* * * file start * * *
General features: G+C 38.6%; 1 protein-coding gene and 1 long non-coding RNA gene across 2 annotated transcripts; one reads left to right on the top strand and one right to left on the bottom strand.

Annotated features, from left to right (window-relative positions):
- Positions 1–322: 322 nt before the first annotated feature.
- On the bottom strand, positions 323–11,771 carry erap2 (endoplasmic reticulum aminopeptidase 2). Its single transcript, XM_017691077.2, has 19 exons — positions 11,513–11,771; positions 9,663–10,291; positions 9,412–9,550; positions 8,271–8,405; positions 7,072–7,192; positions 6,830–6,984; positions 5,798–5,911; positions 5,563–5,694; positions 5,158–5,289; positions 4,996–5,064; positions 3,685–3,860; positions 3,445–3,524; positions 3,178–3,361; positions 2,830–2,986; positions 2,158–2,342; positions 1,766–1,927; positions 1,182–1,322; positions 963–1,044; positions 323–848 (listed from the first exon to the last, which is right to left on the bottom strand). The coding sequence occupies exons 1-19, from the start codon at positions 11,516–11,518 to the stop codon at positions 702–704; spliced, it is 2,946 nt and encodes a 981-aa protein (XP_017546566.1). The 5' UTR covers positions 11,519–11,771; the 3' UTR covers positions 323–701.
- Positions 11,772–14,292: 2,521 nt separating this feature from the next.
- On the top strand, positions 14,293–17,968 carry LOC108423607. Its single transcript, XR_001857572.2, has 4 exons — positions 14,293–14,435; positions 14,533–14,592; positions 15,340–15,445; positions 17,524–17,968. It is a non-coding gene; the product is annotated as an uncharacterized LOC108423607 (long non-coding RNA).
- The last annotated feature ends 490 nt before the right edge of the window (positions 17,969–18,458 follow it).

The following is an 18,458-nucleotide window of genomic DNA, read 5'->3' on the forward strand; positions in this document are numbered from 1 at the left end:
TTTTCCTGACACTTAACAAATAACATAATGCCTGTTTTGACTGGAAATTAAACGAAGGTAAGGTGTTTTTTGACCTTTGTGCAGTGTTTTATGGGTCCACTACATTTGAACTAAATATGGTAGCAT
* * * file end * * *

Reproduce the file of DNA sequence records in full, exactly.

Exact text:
General features: G+C 38.6%; 1 protein-coding gene and 1 long non-coding RNA gene across 2 annotated transcripts; one reads left to right on the top strand and one right to left on the bottom strand.

Annotated features, from left to right (window-relative positions):
- Positions 1–322: 322 nt before the first annotated feature.
- On the bottom strand, positions 323–11,771 carry erap2 (endoplasmic reticulum aminopeptidase 2). Its single transcript, XM_017691077.2, has 19 exons — positions 11,513–11,771; positions 9,663–10,291; positions 9,412–9,550; positions 8,271–8,405; positions 7,072–7,192; positions 6,830–6,984; positions 5,798–5,911; positions 5,563–5,694; positions 5,158–5,289; positions 4,996–5,064; positions 3,685–3,860; positions 3,445–3,524; positions 3,178–3,361; positions 2,830–2,986; positions 2,158–2,342; positions 1,766–1,927; positions 1,182–1,322; positions 963–1,044; positions 323–848 (listed from the first exon to the last, which is right to left on the bottom strand). The coding sequence occupies exons 1-19, from the start codon at positions 11,516–11,518 to the stop codon at positions 702–704; spliced, it is 2,946 nt and encodes a 981-aa protein (XP_017546566.1). The 5' UTR covers positions 11,519–11,771; the 3' UTR covers positions 323–701.
- Positions 11,772–14,292: 2,521 nt separating this feature from the next.
- On the top strand, positions 14,293–17,968 carry LOC108423607. Its single transcript, XR_001857572.2, has 4 exons — positions 14,293–14,435; positions 14,533–14,592; positions 15,340–15,445; positions 17,524–17,968. It is a non-coding gene; the product is annotated as an uncharacterized LOC108423607 (long non-coding RNA).
- The last annotated feature ends 490 nt before the right edge of the window (positions 17,969–18,458 follow it).

The following is an 18,458-nucleotide window of genomic DNA, read 5'->3' on the forward strand; positions in this document are numbered from 1 at the left end:
TTTTCCTGACACTTAACAAATAACATAATGCCTGTTTTGACTGGAAATTAAACGAAGGTAAGGTGTTTTTTGACCTTTGTGCAGTGTTTTATGGGTCCACTACATTTGAACTAAATATGGTAGCAT